IMF management, board 'have no role' in statements issued after a country surveillance mission

IMF's comments come after reports surfaced that a sentence critical of Japan's financing of coal projects was deleted from a Jan 28, 2022 statement. PHOTO: AFP

WASHINGTON (REUTERS) - The International Monetary Fund (IMF) management and board have no role in preparing the concluding statement issued after a staff surveillance mission to a country, an IMF spokesman said on Thursday (Feb 3). 

This comes after Reuters reported that a draft sentence critical of Japan's financing of high-emissions coal projects was deleted from a Jan 28 statement.

IMF spokesman Gerry Rice told Reuters that the fund did not comment on leaks of draft documents. But he said the Jan 28 statement issued by staff after an Article IV surveillance mission to Japan did include "robust analysis on the issue of climate change".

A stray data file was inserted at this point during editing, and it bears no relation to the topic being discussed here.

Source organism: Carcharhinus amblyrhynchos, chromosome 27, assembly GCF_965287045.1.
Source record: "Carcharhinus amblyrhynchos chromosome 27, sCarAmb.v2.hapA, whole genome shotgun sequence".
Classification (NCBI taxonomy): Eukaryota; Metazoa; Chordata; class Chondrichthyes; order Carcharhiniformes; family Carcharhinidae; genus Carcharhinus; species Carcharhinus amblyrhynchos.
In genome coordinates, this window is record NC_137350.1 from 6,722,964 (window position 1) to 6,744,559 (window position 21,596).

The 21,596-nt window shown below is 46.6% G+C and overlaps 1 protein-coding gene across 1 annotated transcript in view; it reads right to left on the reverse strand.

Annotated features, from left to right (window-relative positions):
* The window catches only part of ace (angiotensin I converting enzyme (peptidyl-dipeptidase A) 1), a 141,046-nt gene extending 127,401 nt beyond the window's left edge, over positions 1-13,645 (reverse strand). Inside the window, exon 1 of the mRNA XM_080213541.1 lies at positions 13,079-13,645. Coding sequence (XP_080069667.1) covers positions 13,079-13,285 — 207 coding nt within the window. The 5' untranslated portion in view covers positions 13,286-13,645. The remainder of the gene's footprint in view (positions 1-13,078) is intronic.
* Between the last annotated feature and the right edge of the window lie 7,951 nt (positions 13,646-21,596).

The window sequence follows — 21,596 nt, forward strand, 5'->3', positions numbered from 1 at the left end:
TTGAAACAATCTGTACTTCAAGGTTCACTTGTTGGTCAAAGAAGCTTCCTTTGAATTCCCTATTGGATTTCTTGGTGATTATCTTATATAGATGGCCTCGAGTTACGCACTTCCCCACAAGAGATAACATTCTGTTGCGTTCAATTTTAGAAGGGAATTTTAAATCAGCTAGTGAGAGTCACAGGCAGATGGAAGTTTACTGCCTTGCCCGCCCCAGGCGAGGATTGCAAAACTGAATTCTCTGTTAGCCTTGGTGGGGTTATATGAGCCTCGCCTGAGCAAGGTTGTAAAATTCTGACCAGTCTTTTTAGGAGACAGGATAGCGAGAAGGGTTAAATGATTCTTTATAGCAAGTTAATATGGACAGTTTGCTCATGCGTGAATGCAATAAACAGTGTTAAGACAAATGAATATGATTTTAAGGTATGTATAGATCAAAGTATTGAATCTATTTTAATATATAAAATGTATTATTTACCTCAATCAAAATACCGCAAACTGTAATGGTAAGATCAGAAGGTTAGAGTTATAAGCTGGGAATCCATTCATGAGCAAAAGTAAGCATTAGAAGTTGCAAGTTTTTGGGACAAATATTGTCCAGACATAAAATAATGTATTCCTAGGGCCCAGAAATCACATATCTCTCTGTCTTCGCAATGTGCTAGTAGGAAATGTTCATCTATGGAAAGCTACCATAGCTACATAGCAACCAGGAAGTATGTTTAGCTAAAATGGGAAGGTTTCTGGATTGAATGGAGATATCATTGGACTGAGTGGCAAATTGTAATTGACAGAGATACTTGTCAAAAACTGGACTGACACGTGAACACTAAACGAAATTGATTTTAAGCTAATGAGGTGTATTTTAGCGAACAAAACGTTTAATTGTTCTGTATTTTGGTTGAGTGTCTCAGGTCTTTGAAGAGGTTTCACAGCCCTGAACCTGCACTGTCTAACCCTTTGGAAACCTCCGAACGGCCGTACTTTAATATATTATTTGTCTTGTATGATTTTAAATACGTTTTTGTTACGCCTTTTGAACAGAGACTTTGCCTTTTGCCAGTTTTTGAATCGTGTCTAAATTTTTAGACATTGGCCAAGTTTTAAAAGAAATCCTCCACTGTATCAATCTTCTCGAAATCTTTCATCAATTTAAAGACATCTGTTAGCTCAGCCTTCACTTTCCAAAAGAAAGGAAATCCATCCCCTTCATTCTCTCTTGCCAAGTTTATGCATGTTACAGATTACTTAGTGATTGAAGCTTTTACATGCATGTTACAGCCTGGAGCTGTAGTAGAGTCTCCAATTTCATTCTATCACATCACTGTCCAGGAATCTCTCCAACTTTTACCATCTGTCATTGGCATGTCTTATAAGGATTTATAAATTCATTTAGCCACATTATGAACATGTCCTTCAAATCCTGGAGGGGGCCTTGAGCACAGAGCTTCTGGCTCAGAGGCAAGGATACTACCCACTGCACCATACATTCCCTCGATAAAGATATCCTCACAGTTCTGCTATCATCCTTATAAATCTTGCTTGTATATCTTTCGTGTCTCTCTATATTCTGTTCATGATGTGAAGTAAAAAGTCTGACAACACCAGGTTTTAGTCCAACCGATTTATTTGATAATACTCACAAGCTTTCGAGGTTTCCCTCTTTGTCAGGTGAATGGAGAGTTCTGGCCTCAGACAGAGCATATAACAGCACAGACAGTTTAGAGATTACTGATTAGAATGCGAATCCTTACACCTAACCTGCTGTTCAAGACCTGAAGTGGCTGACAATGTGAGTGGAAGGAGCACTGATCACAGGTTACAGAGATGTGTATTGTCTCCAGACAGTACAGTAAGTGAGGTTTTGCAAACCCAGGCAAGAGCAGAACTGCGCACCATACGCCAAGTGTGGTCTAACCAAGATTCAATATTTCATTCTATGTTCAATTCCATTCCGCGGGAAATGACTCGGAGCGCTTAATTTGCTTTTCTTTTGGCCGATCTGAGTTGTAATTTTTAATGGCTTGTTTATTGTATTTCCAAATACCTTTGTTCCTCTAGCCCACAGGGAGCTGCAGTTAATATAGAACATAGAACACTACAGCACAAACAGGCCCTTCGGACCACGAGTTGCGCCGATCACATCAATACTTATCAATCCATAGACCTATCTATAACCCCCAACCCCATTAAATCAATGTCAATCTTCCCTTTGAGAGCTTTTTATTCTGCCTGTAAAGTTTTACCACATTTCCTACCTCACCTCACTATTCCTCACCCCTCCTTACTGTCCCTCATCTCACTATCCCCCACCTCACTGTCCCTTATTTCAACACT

Reuters reported on Wednesday that the Jan 28 concluding statement omitted a sentence included in an earlier draft, which said global efforts on climate policy would benefit if Japan ended exceptions from its pledge to end financing of new unabated coal projects.

Unabated coal projects do not capture and store the carbon dioxide produced during the combustion process.

The IMF initially declined to comment, but offered a longer statement on the Article IV surveillance process on Thursday.

Climate activists said deletion of the passage on coal from the staff's concluding statement was disappointing, coming so soon after the IMF board agreed to focus more on climate change in its surveillance of countries' economies.

The report did include a section entitled "Shifting to a Low-carbon Economy" that made no mention of coal but said meeting carbon emissions reduction goals would be especially challenging for Japan, given its heavy reliance on fossil fuels for energy since a 2011 earthquake and tsunami.

Mr Rice also noted that decisions on concluding statements were made by the staff country team. Management and the board were involved only in the next phase of the Article IV surveillance process, which leads to publication of a more detailed staff report.

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